Redemptive history was etched even deeper when Jesus lifted the cup and connected it with the new covenant in His blood. While it was a departure from the Passover liturgy, His statement wasn’t without precedent. Wine was sometimes associated with blood in the Old Testament (Gen. 49:11; Deut. 32:14; Isa. 63:3, 6). Of these texts, Genesis 49:11 was specifically concerned with the Messianic seed from the offspring of Judah, who “washed his garments in wine, and his vesture in the blood of grapes.”
But the word “blood” shouldn’t be separated from the phrase in which it appears. The Old Testament writers commonly associated blood with covenant making. Exodus 24:1-8 serves as a case in point. In ratifying the Sinai Covenant, the blood of countless sacrifices was shed on the altar and sprinkled on the people, symbolizing forgiveness and oath-binding. Immediately following the ritual, the leaders of Israel ascended the mountain and partook of a meal. Verse 9 says, “They beheld God, and ate and drank.” Details aren’t given, but the connection between blood sacrifice and divine communion is unmistakable.
Yet Christ’s words instituting the Lord’s Supper didn’t renew the old covenant for God’s people. The fact that Jesus identified the cup as “my blood of the covenant” reveals that He was conscious of His impending death. This death would inaugurate a new covenant with His people. And He would use the wine as a means of connecting His people with the new covenant.
The Manna/Bread of Life Discourse
After the exodus from Egypt, Israel had good reason to be grateful. But as they made their way through the wilderness, God’s people proved to have short memories. They grumbled about the lack of food and drink. They even desired to return to Egypt! Yet God was patient. He provided manna, bread from heaven. The story is told in Exodus chapter 16. Despite their rebellious desire for Egyptian bread, God gave them bread that was both flavorful (v. 31) and plenty (vv. 17-18). He used the manna to test Israel, to see if His people would keep His law (v. 4). Even though they didn’t (vv. 20, 27), God continued to provide manna until they entered the Promised Land (v. 35). While it satisfied their physical hunger, something greater would be needed for their spiritual hunger.
The fulfillment would come in John chapter 6. The feeding of the five thousand had just taken place (vv. 1-13), but the crowd misunderstood the miracle. Their bellies were full, but their souls were still famished! This greater hunger could only be satisfied by the fulfillment of the bread: Communion with Jesus Christ. In the conversation that followed, Jesus referred to Himself as the true manna who gives life to the world (vv. 31-35). When they asked for this bread, he replied, “I am the bread of life; whoever comes to me shall not hunger, and whoever believes in me shall never thirst” (v. 35). This caused them to grumble like the original generation that received the manna! And then the imagery took a radical turn:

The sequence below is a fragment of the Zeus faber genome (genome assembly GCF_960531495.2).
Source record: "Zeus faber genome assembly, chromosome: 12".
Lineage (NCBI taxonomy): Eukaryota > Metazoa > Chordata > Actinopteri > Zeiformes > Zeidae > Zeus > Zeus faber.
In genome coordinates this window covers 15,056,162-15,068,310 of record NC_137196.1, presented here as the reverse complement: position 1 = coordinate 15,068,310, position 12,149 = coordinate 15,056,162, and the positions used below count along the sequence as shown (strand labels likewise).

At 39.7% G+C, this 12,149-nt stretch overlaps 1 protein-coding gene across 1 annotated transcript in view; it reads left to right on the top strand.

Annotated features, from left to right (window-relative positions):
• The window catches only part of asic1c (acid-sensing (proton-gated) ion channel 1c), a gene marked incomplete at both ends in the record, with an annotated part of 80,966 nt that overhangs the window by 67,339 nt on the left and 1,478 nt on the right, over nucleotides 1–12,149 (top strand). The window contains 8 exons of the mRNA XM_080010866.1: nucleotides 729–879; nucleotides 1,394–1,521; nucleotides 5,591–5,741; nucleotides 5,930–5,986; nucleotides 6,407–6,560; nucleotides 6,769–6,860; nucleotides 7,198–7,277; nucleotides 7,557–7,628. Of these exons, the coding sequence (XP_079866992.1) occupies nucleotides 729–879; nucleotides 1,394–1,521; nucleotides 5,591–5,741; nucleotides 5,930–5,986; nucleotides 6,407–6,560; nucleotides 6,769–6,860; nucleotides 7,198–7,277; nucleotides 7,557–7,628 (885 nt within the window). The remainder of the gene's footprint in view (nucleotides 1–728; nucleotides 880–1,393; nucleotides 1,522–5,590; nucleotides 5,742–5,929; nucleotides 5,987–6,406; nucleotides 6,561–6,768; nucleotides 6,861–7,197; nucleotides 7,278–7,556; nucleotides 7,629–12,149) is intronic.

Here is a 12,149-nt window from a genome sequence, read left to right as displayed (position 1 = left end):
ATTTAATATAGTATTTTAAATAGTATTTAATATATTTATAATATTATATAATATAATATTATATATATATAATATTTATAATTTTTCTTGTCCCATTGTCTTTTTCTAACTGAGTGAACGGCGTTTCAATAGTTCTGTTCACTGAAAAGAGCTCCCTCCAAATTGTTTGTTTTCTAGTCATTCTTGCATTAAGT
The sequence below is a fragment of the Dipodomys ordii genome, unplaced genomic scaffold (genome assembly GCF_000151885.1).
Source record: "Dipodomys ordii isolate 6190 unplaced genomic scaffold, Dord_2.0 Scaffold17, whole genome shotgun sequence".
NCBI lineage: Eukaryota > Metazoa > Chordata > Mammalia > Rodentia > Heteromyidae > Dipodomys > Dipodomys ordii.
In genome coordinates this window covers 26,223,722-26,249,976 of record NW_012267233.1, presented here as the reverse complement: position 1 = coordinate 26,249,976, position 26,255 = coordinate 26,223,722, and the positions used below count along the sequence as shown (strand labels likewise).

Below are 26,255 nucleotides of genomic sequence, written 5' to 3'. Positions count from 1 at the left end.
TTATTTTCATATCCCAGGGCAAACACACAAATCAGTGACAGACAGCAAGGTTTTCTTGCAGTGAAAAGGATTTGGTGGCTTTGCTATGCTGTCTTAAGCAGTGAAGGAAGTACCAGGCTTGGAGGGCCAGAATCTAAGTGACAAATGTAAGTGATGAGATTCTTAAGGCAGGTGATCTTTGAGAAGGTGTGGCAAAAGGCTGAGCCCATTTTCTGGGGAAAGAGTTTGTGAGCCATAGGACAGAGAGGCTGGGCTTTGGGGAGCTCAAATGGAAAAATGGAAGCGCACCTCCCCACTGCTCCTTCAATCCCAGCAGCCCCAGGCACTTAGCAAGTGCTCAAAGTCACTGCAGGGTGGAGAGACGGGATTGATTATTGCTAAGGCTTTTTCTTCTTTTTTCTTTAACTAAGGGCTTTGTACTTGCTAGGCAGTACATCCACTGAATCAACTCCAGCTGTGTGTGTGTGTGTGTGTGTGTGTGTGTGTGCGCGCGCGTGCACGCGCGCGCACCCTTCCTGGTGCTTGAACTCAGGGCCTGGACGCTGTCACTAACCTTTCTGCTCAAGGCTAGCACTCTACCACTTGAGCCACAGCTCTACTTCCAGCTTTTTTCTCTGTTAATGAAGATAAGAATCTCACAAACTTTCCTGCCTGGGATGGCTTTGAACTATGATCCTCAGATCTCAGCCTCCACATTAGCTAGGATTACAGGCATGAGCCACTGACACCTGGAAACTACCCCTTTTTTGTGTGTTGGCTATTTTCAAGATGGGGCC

Truly, truly, I say to you, unless you eat the flesh of the Son of Man and drink his blood, you have no life in you. Whoever feeds on my flesh and drinks my blood has eternal life, and I will raise him up on the last day. For my flesh is true soul food and my blood is true drink. Whoever feeds on my flesh and drinks my blood abides in me, and I in him (vv. 53‑56).
His hearers were scandalized by these words. They thought he was talking about cannibalism! Moreover, the Old Testament prohibited the eating or drinking of blood because it represented the life of the creature (Lev. 17:14; Deut. 12:23). So how are we supposed to understand this saying?
There are two answers to this question, one primary and the other secondary. The primary answer comes by comparing vv. 40 and 54. In doing so, we discover similar language:
For this is the will of my Father, that everyone who looks on the Son and believes in him should have eternal life, and I will raise him up on the last day (v. 40, emphasis mine).
Whoever feeds on my flesh and drinks my blood has eternal life, and I will raise him up on the last day (v. 54, emphasis mine)
The primary answer is that feeding comes through believing. Jesus’ opponents didn’t believe His words, so they couldn’t feed upon His flesh and drink His blood. But that doesn’t exhaust the meaning of His words. Jesus also mentioned his body and blood in the Last Supper. The sacrament requires faith, but it also requires chewing and swallowing. So even though we eat and drink Christ by believing, we also eat and drink Christ by partaking. That’s the secondary answer to the question.